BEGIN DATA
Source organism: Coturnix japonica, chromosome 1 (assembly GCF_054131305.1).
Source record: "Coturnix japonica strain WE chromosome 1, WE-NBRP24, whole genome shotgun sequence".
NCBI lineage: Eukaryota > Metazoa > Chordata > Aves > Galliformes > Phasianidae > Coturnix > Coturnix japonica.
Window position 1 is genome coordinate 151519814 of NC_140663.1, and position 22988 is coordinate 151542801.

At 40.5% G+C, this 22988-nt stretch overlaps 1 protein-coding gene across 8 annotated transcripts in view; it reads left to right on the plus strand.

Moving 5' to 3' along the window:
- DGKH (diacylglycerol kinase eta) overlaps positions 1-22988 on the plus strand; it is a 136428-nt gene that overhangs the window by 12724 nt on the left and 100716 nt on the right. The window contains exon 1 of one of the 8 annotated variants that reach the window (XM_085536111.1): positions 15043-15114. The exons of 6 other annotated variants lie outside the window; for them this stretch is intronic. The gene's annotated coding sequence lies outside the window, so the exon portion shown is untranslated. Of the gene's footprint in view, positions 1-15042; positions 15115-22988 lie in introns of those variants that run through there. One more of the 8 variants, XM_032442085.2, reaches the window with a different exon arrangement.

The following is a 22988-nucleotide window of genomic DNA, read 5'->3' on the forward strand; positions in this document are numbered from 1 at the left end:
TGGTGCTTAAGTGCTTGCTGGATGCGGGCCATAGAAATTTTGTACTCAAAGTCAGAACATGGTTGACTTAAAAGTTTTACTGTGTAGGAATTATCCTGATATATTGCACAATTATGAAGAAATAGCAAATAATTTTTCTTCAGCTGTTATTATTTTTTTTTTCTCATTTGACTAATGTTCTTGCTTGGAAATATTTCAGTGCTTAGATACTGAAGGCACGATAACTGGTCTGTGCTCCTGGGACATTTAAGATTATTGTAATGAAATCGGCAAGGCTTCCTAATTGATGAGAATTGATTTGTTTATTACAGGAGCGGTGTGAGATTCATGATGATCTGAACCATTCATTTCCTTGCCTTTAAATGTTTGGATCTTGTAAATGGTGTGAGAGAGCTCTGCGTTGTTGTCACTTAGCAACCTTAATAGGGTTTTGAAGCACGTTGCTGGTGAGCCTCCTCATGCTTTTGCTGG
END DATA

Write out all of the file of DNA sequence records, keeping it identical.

Source organism: Coturnix japonica, chromosome 1 (assembly GCF_054131305.1).
Source record: "Coturnix japonica strain WE chromosome 1, WE-NBRP24, whole genome shotgun sequence".
NCBI lineage: Eukaryota > Metazoa > Chordata > Aves > Galliformes > Phasianidae > Coturnix > Coturnix japonica.
Window position 1 is genome coordinate 151519814 of NC_140663.1, and position 22988 is coordinate 151542801.

At 40.5% G+C, this 22988-nt stretch overlaps 1 protein-coding gene across 8 annotated transcripts in view; it reads left to right on the plus strand.

Moving 5' to 3' along the window:
- DGKH (diacylglycerol kinase eta) overlaps positions 1-22988 on the plus strand; it is a 136428-nt gene that overhangs the window by 12724 nt on the left and 100716 nt on the right. The window contains exon 1 of one of the 8 annotated variants that reach the window (XM_085536111.1): positions 15043-15114. The exons of 6 other annotated variants lie outside the window; for them this stretch is intronic. The gene's annotated coding sequence lies outside the window, so the exon portion shown is untranslated. Of the gene's footprint in view, positions 1-15042; positions 15115-22988 lie in introns of those variants that run through there. One more of the 8 variants, XM_032442085.2, reaches the window with a different exon arrangement.

The following is a 22988-nucleotide window of genomic DNA, read 5'->3' on the forward strand; positions in this document are numbered from 1 at the left end:
TGGTGCTTAAGTGCTTGCTGGATGCGGGCCATAGAAATTTTGTACTCAAAGTCAGAACATGGTTGACTTAAAAGTTTTACTGTGTAGGAATTATCCTGATATATTGCACAATTATGAAGAAATAGCAAATAATTTTTCTTCAGCTGTTATTATTTTTTTTTTCTCATTTGACTAATGTTCTTGCTTGGAAATATTTCAGTGCTTAGATACTGAAGGCACGATAACTGGTCTGTGCTCCTGGGACATTTAAGATTATTGTAATGAAATCGGCAAGGCTTCCTAATTGATGAGAATTGATTTGTTTATTACAGGAGCGGTGTGAGATTCATGATGATCTGAACCATTCATTTCCTTGCCTTTAAATGTTTGGATCTTGTAAATGGTGTGAGAGAGCTCTGCGTTGTTGTCACTTAGCAACCTTAATAGGGTTTTGAAGCACGTTGCTGGTGAGCCTCCTCATGCTTTTGCTGG